It is often said that your personal value is not what you know, but who you know. This is powerful motivation for recent graduates to build their personal networks. Those of us of a certain age may have concluded that we already have enough friends and contacts; the challenge is making the best use of those that we already have.
The mathematics supports this argument. If you have been in business over twenty years, you probably have more than 150 close contacts, defined as people you like and respect and would recognise if you bumped into them out of their normal work context. If you add to this all the people in their close networks, this aggregates to potentially more than 20,000 agreeable and interesting people.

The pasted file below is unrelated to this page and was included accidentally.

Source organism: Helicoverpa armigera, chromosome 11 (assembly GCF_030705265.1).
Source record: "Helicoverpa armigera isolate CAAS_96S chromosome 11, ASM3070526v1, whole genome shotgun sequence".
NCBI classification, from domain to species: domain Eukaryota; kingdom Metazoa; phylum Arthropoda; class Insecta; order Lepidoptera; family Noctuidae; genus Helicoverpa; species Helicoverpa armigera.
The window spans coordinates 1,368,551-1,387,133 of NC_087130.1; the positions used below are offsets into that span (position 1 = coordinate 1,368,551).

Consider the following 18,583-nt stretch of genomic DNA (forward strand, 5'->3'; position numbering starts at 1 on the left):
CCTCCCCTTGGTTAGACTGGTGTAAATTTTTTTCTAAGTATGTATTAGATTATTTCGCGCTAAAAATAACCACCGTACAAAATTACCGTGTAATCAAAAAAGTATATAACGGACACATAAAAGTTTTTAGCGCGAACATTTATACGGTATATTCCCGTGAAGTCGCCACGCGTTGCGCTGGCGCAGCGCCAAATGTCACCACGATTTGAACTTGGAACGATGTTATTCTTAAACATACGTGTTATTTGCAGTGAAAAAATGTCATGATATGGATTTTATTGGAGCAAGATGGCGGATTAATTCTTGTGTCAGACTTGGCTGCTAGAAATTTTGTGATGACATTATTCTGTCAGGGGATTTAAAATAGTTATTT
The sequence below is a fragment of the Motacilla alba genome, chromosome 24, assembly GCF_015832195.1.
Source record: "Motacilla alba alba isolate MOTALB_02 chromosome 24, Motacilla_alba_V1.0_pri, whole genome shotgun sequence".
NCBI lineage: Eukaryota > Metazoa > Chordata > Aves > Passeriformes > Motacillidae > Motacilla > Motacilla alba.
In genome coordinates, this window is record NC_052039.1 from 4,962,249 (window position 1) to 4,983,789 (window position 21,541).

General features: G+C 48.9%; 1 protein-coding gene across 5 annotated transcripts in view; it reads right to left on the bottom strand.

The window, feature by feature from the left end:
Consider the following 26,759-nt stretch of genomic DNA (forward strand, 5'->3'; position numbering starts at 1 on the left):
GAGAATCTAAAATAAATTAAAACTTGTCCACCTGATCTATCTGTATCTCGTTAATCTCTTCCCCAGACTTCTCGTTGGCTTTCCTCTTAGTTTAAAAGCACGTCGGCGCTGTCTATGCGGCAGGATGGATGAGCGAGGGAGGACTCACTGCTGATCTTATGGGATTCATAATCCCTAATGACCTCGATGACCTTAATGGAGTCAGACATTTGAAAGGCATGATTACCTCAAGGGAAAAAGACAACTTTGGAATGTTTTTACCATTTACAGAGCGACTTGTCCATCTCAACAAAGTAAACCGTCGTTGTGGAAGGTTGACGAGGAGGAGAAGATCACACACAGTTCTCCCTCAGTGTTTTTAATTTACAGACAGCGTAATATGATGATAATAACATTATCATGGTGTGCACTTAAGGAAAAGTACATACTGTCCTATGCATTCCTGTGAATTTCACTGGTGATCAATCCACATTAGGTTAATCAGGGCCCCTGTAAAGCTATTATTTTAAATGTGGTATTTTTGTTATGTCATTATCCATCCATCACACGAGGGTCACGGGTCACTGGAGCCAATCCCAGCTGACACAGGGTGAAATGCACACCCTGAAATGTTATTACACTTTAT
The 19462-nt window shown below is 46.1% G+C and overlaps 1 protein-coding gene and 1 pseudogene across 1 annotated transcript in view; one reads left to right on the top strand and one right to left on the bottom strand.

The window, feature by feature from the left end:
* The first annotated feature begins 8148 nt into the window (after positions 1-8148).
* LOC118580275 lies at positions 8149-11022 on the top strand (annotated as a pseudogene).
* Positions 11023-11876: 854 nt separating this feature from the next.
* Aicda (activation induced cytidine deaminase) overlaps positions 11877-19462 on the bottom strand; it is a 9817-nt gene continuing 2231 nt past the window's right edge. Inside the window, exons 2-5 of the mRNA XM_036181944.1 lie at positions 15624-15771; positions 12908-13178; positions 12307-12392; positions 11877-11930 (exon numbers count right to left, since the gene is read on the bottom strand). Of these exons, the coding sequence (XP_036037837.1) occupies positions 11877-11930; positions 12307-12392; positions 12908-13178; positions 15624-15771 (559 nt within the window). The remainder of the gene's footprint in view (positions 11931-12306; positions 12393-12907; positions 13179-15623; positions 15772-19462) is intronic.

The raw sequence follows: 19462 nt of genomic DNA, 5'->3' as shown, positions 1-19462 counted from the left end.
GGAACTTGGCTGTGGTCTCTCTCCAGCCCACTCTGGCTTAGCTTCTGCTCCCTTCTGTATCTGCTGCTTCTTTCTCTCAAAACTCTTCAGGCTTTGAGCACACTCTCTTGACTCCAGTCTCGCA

It is not a problem to identify other networking prospects; we all have a drawer full of business cards and often a large number of online connections. The dilemma is how to successfully leverage one's existing contacts without in the process appearing sleazy and manipulative.
The most important lesson to learn from the best connected individuals is that little of their networking activity is carried out with any specific business goal in mind. They concentrate their effort on people they most like and who seem to like them right back.
Even for the shyest individual, all that is required to leverage their network is to generate a list of people whose company they have enjoyed over the years and invite them to a private dinner. This would be apropos of nothing in particular other than the pleasure of good company and an opportunity for their friends to meet other interesting people.
The tools for engineering a mutually successful outcome of such events are well explained by one of Europe's leading business networking strategists, Andy Lopata. His site explains that connecting is not enough; it is important also to determine how well your contacts understand what you do and then how inspired they might be to provide a referral.